Pipreola chlorolepidota 

Scope: Global
Language: English

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Taxonomy [top]

Kingdom Phylum Class Order Family
Animalia Chordata Aves Passeriformes Cotingidae

Scientific Name: Pipreola chlorolepidota Swainson, 1837
Common Name(s):
English Fiery-throated Fruiteater
Taxonomic Source(s): del Hoyo, J., Collar, N.J., Christie, D.A., Elliott, A., Fishpool, L.D.C., Boesman, P. and Kirwan, G.M. 2016. HBW and BirdLife International Illustrated Checklist of the Birds of the World. Volume 2: Passerines. Lynx Edicions and BirdLife International, Barcelona, Spain and Cambridge, UK.

Assessment Information [top]

Red List Category & Criteria: Near Threatened ver 3.1
Year Published: 2016
Date Assessed: 2016-10-01
Assessor(s): BirdLife International
Reviewer(s): Butchart, S. & Symes, A.
Contributor(s): Salaman, P.
Facilitator/Compiler(s): Capper, D., Harding, M., Isherwood, I., O'Brien, A., Sharpe, C.J.
This species is classified as Near Threatened because it is suspected to be declining moderately rapidly owing to habitat loss.

Previously published Red List assessments:

Geographic Range [top]

Range Description:Pipreola chlorolepidota occurs in the east foothills of the Andes from south Colombia, Ecuador to north and central Peru, south to Pasco (Ridgely and Tudor 1994). It is known only from west Caquetá, Cauca and Putumayo in Colombia (Hilty and Brown 1986, P. G. W. Salaman in litt. 1999), and is rare in Ecuador (Ridgely et al. 1998) and Peru (Parker et al. 1982), but locally uncommon at some sites (Parker et al. 1982).

Countries occurrence:
Colombia; Ecuador; Peru
Additional data:
Continuing decline in area of occupancy (AOO):Unknown
Extreme fluctuations in area of occupancy (AOO):NoEstimated extent of occurrence (EOO) - km2:707000
Continuing decline in extent of occurrence (EOO):UnknownExtreme fluctuations in extent of occurrence (EOO):No
Continuing decline in number of locations:Unknown
Extreme fluctuations in the number of locations:NoLower elevation limit (metres):600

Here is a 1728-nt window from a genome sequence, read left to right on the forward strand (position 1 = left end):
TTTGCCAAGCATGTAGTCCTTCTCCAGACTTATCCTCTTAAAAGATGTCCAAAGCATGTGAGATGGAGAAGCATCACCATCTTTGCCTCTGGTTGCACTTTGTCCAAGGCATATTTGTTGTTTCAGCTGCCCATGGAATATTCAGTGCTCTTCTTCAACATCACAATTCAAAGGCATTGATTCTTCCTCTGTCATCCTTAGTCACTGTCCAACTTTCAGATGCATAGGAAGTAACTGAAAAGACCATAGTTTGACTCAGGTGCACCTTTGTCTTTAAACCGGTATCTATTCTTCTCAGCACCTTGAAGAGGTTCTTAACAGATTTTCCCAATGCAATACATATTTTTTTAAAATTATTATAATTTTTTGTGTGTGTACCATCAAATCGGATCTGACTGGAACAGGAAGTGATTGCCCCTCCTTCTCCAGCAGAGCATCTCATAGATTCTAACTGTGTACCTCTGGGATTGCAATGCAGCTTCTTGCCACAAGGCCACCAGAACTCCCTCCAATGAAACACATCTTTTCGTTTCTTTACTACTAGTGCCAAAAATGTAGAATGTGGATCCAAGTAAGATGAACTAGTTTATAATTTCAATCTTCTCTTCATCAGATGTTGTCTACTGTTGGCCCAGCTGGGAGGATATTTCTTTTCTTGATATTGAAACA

Upper elevation limit (metres):1500
Range Map:Click here to open the map viewer and explore range.

Population [top]

Population:The global population size has not been quantified, but this species is described as uncommon and patchily distributed, or rare to uncommon.

Trend Justification:  This species is suspected to lose 26-26.5% of suitable habitat within its distribution over three generations (10 years) based on a model of Amazonian deforestation (Soares-Filho et al. 2006, Bird et al. 2011). It is therefore suspected to decline by a rate approaching 30% over three generations.
Current Population Trend:Decreasing
Additional data:
Number of mature individuals:UnknownContinuing decline of mature individuals:Unknown
Extreme fluctuations:NoPopulation severely fragmented:No
Continuing decline in subpopulations:Unknown
Extreme fluctuations in subpopulations:NoAll individuals in one subpopulation:No
No. of individuals in largest subpopulation:100

Habitat and Ecology [top]

Habitat and Ecology:It inhabits the lower and middle growth of humid forest, principally at 600-1,200 m, but has been observed at 300 m in Ecuador and Peru (Ridgely and Greenfield 2001, Schulenberg et al. 2007). It was recently recorded in the Cerros del Sira of Peru at 1,450-1,500 m (Mee et al. 2002).

Continuing decline in area, extent and/or quality of habitat:Unknown
Generation Length (years):4.6
Movement patterns:Not a Migrant

Threats [top]

Major Threat(s): Many of its foothill forests are under intense threat from conversion to agriculture and cattle pasture, mining operations, oil exploration and logging, with widespread destruction being caused by peasant farmers and tea and coffee growers (Dinerstein et al. 1995).

Conservation Actions [top]

Conservation Actions: Conservation Actions Underway
Occurs in Sangay National Park, Ecuador.

Conservation Actions Proposed
Effectively protect and manage protected areas where the species occurs. Search for the species at new sites and monitor population at known sites. Study its ecology and its ability to persist in degraded and fragmented habitats. Use GIS habitat loss data to produce accurate estimate of declines.

Citation: BirdLife International. 2016. Pipreola chlorolepidota. The IUCN Red List of Threatened Species 2016: e.T22700803A93797453. . Downloaded on 23 September 2017.
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